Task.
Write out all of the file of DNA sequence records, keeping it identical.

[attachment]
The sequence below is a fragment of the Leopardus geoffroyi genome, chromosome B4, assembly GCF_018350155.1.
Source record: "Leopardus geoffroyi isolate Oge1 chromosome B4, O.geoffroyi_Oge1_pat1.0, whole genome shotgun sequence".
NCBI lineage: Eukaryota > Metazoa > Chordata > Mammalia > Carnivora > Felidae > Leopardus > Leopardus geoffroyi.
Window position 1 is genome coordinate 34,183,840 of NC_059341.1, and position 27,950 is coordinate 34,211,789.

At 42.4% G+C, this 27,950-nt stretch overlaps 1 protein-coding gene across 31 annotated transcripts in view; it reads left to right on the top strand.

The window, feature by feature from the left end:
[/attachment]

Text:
The sequence below is a fragment of the Leopardus geoffroyi genome, chromosome B4, assembly GCF_018350155.1.
Source record: "Leopardus geoffroyi isolate Oge1 chromosome B4, O.geoffroyi_Oge1_pat1.0, whole genome shotgun sequence".
NCBI lineage: Eukaryota > Metazoa > Chordata > Mammalia > Carnivora > Felidae > Leopardus > Leopardus geoffroyi.
Window position 1 is genome coordinate 34,183,840 of NC_059341.1, and position 27,950 is coordinate 34,211,789.

At 42.4% G+C, this 27,950-nt stretch overlaps 1 protein-coding gene across 31 annotated transcripts in view; it reads left to right on the top strand.

The window, feature by feature from the left end: